Sunday, December 28, 2014

Campbell Falls, New Marlborough

Yesterday, the falls were glorious; lots of water coming down the rocks. Although it's almost January, the temperature was in the high forties and almost no ice was present. Campbell Falls State Park is in Norfolk, Connecticut, but the actual falls are in Massachusetts. The park is a cooperative effort of the two states. The parking area is on Spaulding Road off Conn. Rte 272 which is called Norfolk Road in Mass. A sweet trail, about a half mile, leads you through tall trees, ferns and blow-downs covered with moss. I also like to walk the rarely-traveled dirt roads, like Campbell Falls Road and Canaan Valley Road into Connecticut, through woods and farm land and by the river.

The falls are almost 100 feet tall. The view at the bottom is wonderful, but there is also another vantage point. If you go back up to the dirt road, Campbell Falls Road, make a left and continue just over the stone bridge to a trail on the left, you can go to a slanting flat rock at the top of the falls. Here you can look to the left where the river goes under an old and beautifully-constructed stone bridge, courses by you and, to the right, disappears over the rock edge with a roar. Very dramatic!

Campbell Falls on the Whiting River.
Ginger Creek comes in from the south-east
to join Whiting River just below the falls
Someone had built an elaborate 5-foot tall cairn on the side of the creek.
At the top of the falls is the old stone bridge.
The water cascades noisily over the rocks.
Two types of lichen and some moss on a birch log. I love the colors!
Some soft green foliose (leafy) lichen.

Thursday, December 18, 2014

Yokun Ridge, Lenox

Tuesday, although there was no snow on the trees and not much left on the ground in Great Barrington, by the time I got to Olivia's Overlook in Lenox, there were a few inches of snow on the ground. We hiked the Brother's Trail, Old Baldhead Road and the Ridge Trail.

It was spectacular how in some sections the snow clinging to the branches was almost four inches deep, and in other sections the branches were bare. In one spot, I looked to the right and the trees had no snow, and on the left they were covered with a thick layer of snow! A great hike--you never knew what would be around the next bend!

The snow sticking to the branches was magical!
A curtain of icicles hung from a log spanning the brook.
Monk's Pond was mostly frozen.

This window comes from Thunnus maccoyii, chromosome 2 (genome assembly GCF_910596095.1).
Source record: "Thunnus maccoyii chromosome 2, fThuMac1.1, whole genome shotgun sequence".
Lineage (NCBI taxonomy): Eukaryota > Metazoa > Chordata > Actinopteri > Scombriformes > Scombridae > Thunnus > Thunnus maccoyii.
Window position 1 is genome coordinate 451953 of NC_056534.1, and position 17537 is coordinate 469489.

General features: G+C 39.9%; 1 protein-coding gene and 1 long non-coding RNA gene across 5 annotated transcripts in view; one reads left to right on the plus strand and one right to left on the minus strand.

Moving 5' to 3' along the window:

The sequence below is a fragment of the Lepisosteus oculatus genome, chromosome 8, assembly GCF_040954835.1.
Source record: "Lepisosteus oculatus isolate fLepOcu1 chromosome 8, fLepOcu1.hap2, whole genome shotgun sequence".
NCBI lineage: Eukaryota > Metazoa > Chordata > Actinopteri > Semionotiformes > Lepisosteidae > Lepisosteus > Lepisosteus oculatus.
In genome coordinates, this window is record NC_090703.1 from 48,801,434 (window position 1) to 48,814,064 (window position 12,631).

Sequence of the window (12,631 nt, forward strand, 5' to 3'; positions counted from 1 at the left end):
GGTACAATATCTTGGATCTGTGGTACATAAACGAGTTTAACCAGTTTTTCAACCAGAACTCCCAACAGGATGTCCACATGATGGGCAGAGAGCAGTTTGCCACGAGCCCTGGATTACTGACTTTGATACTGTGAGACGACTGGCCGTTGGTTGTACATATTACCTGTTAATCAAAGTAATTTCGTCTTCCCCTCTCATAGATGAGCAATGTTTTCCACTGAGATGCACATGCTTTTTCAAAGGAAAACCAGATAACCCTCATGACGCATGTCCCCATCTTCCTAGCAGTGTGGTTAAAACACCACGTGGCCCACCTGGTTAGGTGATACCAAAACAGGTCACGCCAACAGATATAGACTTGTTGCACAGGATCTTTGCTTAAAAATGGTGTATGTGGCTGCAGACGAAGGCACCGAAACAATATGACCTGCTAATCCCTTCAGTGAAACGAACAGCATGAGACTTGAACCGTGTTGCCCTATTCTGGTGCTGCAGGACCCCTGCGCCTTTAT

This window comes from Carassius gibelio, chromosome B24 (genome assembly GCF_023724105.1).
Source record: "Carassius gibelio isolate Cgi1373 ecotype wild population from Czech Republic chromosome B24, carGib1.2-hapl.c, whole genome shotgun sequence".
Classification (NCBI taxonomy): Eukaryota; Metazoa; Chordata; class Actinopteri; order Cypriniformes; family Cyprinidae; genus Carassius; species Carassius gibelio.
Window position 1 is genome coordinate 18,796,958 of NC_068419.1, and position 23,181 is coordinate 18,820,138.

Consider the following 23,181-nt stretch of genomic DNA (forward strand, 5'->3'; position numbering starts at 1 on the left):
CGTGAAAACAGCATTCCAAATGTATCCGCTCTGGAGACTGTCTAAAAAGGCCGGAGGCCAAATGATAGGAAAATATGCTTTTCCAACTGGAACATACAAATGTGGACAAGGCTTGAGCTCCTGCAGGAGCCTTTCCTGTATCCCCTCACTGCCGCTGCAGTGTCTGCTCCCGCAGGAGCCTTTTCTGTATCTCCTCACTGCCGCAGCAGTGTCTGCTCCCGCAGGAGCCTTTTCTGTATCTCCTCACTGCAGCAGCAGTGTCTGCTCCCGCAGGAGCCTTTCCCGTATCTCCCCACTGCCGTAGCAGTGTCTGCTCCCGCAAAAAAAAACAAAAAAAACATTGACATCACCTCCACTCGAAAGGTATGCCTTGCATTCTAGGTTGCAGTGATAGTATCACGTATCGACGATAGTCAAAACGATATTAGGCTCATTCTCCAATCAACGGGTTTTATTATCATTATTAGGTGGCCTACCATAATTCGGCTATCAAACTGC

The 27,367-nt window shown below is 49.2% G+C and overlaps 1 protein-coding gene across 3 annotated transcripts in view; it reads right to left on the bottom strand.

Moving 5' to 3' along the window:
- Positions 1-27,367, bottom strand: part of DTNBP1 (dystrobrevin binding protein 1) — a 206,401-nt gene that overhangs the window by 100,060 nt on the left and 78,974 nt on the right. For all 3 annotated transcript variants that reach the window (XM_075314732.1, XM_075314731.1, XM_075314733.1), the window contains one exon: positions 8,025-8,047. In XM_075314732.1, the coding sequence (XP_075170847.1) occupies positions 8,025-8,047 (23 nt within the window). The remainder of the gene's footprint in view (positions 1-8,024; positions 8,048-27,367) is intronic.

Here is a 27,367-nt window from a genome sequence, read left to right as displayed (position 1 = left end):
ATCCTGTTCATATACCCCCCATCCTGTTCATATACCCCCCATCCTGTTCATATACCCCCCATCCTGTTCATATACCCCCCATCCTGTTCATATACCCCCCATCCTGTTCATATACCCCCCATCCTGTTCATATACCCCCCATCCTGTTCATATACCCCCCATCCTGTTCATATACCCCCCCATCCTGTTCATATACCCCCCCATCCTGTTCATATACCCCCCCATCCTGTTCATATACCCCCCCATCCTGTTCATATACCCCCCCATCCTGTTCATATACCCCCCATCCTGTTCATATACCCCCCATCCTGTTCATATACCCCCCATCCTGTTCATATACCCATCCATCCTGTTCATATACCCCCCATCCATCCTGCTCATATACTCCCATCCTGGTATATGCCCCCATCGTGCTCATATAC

I loved the monochromatic scenery.
This pine tree was heavily laden with snow
although only a few inches were on the ground.

McLennon Reservation, Tyringham

November 25, we hiked the loop at McLennon Reservation in Tyringham, a Trustees of Reservations property. We parked on Fenn Road just off Main Road because the dirt road up to the trail, a half-mile, is better walked than driven. The sky was gray but the air was warm and perfect for hiking. 

We were in for a couple of surprises. Camp Brook, which drains Hale Swamp, was loaded with water from all the rain the last week. And, when we got up to Hale Swamp, we were delighted to see that beavers had been busy building a dam, upgrading their lodge and preparing for winter. The last time we had been here, in the spring, there was no sign of beaver, just a small creek winding through a meadow. Now the dam was about five feet high and the swamp was covered with water. Easy to see that beavers have a huge effect on their surroundings!
(Photos by Janice Tassinari.)

Fenn Road is an easy walk through the forest.
Camp Brook had wonderful falling water
visible as you walk along the trail up to the swamp.
The large swamp was full of water behind the new dam.

In the course of a few months, the beavers built this 5-foot high dam.
In the background you can see the pile of sticks and mud that is their lodge.
We also saw the ends of branches sticking up around it.
The beavers planted them in the muddy bottom for winter food;
they eat the tender bark on the twigs and branches.
A Winter Berry bush was very festive with its bright berries
in the mostly subdued surroundings.
I'm always amazed by this huge maple, about 15 feet around.
It's probably been used as a boundary marker for hundreds of years.

Thursday, November 20, 2014

Project Native, Housatonic

View from Rte 41, North Plain Road.
Last week, we walked the trails at Project Native, a 54-acre non-profit native plant nursery and wildlife sanctuary founded in 2000. The trails take you through fields and woods; beside wildflowers and an area for white oak regeneration. Although the nursery and shop are closed for the season, the trails are open every day, dawn to dusk. Dogs are not allowed because it is a certified wildlife habitat.

I love the trails. They are wide and mostly flat, easy walking and lots of variety, also some wonderful handmade wooden benches and a picnic table along the way. What a wonderful place to take kids, especially when the butterfly house is open! A snowshoe walk would be fun here. And, I will definitely be back in the spring and summer.

What a wonderful place to sit and contemplate (in warmer weather)!
A view toward the 22-acre field which is filled with wildflowers most of the season.
Lots of milkweed, critical monarch habitat, in the fields and along the paths.

Tuesday, November 11, 2014

Appalachian Trail From Pittsfield Rd., South to Rte 20, Lee

Saturday, I hiked with three friends on the Appalachian Trail. As I drove the half-hour to the trail head, I saw snow on the hilltops in Lee. Then, at the Jacob's Ladder parking area, a layer of snow covered the ground from flurries that night. What a surprise! No snow in Egremont, Great Barrington or Stockbridge. Apparently just that small change in elevation made the difference. My first snow of the season--always fun!

A young bear walked across the trail recently, probably that morning.
We could clearly see his or her tracks on the board pathway.
On the right side of the photo you can see the claw imprints out beyond the toes.